View Full Version : simple RSA code
10-21-2004, 12:29 PM
I am going to create some simple C code that would (1) Generate RSA keys (2) Import/Export Keys (3) Encrypt (4) Decrypt (5) Sign (6) Check Signature.
What do others use for their RSA needs? Would anyone be interested in such a library?
10-21-2004, 12:44 PM
I have been looking around for a simple cryptography library, but I haven't found much. I would definitely be interested in such a library.
10-21-2004, 04:50 PM
I'm all about using other people's code, and something like that would be fantastic because it's not the kind of thing that would get all tangled up with your engine specifics.
10-21-2004, 06:36 PM
I've used LibTomCrypt (at libtomcrypt.org) before with good results. But it just seems libraries are always too large and do too much for my needs. I'm starting the coding on it tonight. I should hopefully have it completed within a couple months. It will be one header file, one c file, and it will need absolutely nothing -- it will be entirely self-contained.
I'll post here when it's completed.
10-22-2004, 02:37 AM
I just use the JDK, as it's all built-in.
10-22-2004, 03:54 AM
Maybe this will not suit your needs, but I'm using Blowfish encription for hiscres and so. You can get free source code for many languages at:
10-22-2004, 05:31 AM
Blowfish is a fine symmetric cipher, but Im needing an assymetric one. I will probably use Yarrow though, as it's free and useful for secure encryption purposes.
A free hash is Tiger, although I'll be looking into SHA-1 as well to see if it won't be hard to implement.
10-22-2004, 06:01 AM
Doing a quick google, I found this (http://web.comlab.ox.ac.uk/oucl/work/colin.percival/source/lib/). It's got a BSD-style license. Now, I'd be the last person to tell you "don't bother"; I'm sure writing an RSA implementation will be pleasant and enlightening. But if you'd rather spend your time doing new work, rather than reinventing wheels, you can probably adapt an existing library to your needs.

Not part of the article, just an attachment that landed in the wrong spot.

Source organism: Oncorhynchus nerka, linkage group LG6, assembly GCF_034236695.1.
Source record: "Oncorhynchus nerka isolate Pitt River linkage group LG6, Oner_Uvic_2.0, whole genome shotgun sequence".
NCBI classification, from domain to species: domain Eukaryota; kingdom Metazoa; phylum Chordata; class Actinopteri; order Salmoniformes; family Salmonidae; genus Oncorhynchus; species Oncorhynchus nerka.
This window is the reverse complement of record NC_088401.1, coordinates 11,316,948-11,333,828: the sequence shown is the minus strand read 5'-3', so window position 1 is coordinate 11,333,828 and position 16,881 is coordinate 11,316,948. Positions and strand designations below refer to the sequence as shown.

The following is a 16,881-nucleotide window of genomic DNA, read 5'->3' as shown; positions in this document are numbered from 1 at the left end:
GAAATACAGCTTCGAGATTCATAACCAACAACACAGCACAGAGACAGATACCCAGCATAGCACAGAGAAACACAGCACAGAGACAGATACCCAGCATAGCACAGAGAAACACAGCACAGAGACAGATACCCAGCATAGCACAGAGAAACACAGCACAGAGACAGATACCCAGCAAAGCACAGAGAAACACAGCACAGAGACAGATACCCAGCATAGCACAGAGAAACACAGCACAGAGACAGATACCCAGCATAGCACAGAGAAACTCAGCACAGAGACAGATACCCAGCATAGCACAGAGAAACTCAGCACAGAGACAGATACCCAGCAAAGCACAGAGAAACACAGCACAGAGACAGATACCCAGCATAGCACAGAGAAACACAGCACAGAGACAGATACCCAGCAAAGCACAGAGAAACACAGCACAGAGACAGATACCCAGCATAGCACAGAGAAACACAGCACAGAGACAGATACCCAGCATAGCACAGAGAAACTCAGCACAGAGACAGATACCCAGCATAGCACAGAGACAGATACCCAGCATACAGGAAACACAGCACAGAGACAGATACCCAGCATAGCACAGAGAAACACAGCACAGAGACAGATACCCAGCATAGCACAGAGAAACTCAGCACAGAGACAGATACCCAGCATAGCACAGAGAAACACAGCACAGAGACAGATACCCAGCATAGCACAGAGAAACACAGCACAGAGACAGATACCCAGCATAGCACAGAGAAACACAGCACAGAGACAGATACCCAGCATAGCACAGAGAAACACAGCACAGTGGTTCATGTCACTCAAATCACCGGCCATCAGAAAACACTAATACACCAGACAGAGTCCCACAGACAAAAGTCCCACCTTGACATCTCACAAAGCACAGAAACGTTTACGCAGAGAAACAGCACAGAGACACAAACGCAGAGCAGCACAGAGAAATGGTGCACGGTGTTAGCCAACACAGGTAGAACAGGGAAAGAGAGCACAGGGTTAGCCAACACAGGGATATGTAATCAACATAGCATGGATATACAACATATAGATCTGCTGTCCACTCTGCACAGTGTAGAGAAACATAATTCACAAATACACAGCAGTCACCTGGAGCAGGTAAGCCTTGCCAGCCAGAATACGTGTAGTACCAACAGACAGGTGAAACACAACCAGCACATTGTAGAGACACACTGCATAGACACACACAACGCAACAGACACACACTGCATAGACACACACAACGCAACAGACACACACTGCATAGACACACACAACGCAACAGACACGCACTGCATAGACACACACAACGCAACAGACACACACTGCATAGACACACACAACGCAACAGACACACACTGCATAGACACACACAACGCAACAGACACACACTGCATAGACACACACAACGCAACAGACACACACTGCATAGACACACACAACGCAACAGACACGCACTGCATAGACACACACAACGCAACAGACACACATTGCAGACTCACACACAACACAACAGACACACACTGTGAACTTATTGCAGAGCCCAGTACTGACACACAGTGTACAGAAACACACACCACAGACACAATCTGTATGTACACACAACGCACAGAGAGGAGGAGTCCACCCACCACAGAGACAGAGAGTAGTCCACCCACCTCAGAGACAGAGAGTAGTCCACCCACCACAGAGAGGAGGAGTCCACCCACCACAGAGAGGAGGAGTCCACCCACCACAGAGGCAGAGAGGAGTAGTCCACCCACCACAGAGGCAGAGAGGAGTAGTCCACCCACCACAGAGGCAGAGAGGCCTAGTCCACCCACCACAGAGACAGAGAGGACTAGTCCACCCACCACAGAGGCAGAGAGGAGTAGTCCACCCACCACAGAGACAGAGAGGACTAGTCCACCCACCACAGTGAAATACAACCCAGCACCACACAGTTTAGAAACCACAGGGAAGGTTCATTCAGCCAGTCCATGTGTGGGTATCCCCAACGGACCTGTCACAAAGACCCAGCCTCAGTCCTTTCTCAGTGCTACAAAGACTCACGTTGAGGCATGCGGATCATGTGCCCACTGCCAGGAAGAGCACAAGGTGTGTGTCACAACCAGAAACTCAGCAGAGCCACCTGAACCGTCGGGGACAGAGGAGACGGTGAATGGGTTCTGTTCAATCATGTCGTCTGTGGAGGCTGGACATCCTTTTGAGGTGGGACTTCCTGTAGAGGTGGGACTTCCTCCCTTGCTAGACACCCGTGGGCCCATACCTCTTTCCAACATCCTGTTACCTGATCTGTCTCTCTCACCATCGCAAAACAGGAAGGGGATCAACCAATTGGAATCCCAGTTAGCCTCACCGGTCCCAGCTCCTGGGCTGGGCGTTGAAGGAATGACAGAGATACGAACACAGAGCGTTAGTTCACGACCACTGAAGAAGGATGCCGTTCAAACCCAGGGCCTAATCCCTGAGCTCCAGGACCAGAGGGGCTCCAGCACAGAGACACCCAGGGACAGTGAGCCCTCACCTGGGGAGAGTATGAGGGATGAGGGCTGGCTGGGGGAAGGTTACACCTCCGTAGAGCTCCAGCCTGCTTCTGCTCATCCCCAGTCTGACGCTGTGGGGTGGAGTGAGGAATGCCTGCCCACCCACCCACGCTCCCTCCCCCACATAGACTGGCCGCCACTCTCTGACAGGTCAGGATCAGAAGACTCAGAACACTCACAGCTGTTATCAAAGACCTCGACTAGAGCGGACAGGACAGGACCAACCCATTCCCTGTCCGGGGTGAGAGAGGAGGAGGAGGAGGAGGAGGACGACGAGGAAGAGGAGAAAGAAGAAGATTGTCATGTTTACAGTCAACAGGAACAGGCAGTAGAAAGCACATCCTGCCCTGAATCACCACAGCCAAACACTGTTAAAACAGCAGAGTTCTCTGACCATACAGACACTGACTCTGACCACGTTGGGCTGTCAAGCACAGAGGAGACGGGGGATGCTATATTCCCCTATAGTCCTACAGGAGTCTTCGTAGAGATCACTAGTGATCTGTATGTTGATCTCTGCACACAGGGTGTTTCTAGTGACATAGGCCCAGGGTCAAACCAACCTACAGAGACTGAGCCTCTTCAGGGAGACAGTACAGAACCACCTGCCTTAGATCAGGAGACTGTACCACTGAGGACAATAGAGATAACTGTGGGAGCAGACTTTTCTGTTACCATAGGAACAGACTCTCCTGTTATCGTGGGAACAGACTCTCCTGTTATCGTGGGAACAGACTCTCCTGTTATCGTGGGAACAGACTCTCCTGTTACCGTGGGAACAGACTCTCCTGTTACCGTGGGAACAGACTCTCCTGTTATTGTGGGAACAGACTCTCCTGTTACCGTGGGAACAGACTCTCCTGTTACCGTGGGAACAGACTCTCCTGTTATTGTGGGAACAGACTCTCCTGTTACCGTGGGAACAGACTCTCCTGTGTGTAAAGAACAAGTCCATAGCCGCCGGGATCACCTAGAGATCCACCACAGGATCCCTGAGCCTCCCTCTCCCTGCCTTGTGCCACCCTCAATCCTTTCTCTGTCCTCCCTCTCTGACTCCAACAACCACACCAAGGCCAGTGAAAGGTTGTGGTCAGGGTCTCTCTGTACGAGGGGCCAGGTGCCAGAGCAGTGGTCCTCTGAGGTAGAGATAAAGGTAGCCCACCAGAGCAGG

You might also consider elliptic curve encryption. Elliptic curve is nicer than RSA because the keys are a lot stronger; a 160-bit elliptic curve key is considered equivalent to a 2,048-bit RSA key. Cryptographers claim to be "still on the fence" regarding it, but elliptic curve crypto been around for more than a decade and I have yet to hear of any "breakthroughs" in cracking it. Elliptic curves are well-understood mathematically; it's just that prime numbers are fantastically well-understood mathematically, and cryptographers are a nervous bunch. (That they are "still on the fence" is more a testimony to their stubborness than to any gaps in our understanding of elliptic curve crypto.)
If this interests you, check out Pegwit (http://www.george-barwood.pwp.blueyonder.co.uk/hp/v8/pegwit.htm). It's public domain (!) and has been around for years. It's designed as a standalone app but it would be quick work to turn it into a library.
I did a bunch of reading recently on public-key cryptography when I wrote this paper (http://www.gamejones.com/about/papers/registration.code.system.html) with an idea of mine for using RSA registration codes license verification for networked games. For the record, I hold no illusions that much (if any) of the ideas in that paper are new; that you're posting here and want an RSA library makes me think you have the same ideas.
Oh! You just posted, while I was writing this! I like Tiger and SHA-1 too. I also have XTEA and XXTEA, which are symmetric encryption algorithms. I believe I have public domain implementations of all of these, and I'd be happy to make 'em available if it would help.
As for Yarrow, I'm pretty happy with the Merseinne Twister. But if I need crypto-strength random numbers, I turn to the Microsoft Crypto API. Did you know that nearly every Windows box out there has some crypto on it? In particular, there's a nice random number generator (not a PRNG!) with an entropy pool gleaned from OS-level events. The function is CryptGenRandom(), but first you'll need a "provider" which you can get from CryptAcquireContext(). I can post example code for that if you're interested--it's only two lines.
Of course, for a one-shot source of really good random numbers... you can't beat HotBits (http://www.fourmilab.ch/hotbits/).
10-22-2004, 06:01 AM
What do you need it for? (Just asking)
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